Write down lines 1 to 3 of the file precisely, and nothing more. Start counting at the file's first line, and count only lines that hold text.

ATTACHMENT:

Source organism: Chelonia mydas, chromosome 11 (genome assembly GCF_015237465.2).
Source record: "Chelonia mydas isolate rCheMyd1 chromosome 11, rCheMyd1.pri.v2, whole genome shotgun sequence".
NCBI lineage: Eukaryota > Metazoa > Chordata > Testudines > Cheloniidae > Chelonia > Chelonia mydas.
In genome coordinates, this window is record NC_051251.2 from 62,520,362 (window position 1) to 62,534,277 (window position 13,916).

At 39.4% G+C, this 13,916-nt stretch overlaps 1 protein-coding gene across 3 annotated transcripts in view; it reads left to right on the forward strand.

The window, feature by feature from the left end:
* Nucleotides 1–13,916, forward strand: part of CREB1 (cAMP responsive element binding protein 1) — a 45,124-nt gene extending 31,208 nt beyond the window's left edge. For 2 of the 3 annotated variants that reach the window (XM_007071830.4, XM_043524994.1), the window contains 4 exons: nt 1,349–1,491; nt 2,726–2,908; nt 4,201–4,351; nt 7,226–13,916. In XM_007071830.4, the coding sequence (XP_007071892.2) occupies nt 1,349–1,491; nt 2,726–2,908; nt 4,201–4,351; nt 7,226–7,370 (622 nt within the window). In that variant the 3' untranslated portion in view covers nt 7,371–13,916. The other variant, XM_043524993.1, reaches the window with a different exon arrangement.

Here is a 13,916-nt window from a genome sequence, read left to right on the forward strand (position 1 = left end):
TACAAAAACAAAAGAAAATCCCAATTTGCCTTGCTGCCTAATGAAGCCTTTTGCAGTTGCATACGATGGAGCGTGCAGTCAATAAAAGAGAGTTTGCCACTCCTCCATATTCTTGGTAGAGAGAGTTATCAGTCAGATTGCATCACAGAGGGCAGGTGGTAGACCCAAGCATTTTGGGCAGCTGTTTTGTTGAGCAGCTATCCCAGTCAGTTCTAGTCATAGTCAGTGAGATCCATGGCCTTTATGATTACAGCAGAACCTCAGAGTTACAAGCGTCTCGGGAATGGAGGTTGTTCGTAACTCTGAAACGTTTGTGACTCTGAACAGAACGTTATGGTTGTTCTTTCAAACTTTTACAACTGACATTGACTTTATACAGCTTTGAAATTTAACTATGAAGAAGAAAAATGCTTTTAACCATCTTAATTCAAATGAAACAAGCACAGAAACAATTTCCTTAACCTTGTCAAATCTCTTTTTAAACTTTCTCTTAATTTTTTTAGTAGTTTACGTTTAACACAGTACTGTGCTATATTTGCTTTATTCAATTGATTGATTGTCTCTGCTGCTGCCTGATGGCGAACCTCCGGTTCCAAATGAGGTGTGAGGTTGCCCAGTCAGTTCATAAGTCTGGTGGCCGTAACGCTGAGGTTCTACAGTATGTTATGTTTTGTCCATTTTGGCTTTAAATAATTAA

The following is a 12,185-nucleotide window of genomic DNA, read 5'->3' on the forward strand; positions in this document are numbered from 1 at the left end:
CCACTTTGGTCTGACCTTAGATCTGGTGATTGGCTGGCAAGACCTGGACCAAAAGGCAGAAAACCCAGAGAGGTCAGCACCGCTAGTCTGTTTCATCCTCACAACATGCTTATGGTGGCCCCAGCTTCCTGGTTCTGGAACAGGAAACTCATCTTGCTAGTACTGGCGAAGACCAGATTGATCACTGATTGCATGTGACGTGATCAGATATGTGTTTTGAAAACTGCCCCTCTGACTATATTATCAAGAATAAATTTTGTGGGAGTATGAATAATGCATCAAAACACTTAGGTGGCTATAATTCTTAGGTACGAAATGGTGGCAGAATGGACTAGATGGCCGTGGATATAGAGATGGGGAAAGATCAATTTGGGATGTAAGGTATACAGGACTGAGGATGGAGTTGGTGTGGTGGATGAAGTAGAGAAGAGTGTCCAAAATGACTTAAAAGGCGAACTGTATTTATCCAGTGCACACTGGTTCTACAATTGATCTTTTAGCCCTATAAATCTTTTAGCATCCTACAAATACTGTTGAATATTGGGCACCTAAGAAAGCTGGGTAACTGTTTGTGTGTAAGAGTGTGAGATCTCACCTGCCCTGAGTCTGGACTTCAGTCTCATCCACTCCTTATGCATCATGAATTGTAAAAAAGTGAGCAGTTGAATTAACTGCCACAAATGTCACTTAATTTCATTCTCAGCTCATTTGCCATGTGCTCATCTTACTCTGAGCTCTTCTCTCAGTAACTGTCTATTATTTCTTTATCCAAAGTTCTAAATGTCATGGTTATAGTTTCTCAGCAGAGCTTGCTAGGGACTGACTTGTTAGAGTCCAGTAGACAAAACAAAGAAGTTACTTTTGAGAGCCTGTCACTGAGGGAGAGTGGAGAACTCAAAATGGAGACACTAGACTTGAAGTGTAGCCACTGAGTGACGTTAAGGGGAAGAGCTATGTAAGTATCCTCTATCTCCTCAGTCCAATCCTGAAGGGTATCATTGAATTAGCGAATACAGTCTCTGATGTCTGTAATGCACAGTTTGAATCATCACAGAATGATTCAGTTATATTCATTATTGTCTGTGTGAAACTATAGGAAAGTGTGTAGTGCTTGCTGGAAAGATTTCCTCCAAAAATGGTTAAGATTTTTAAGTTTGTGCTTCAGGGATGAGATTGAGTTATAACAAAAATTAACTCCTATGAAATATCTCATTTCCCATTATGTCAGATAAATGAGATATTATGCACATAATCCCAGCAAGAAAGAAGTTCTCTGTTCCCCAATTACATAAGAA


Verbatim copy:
Source organism: Chelonia mydas, chromosome 11 (genome assembly GCF_015237465.2).
Source record: "Chelonia mydas isolate rCheMyd1 chromosome 11, rCheMyd1.pri.v2, whole genome shotgun sequence".
NCBI lineage: Eukaryota > Metazoa > Chordata > Testudines > Cheloniidae > Chelonia > Chelonia mydas.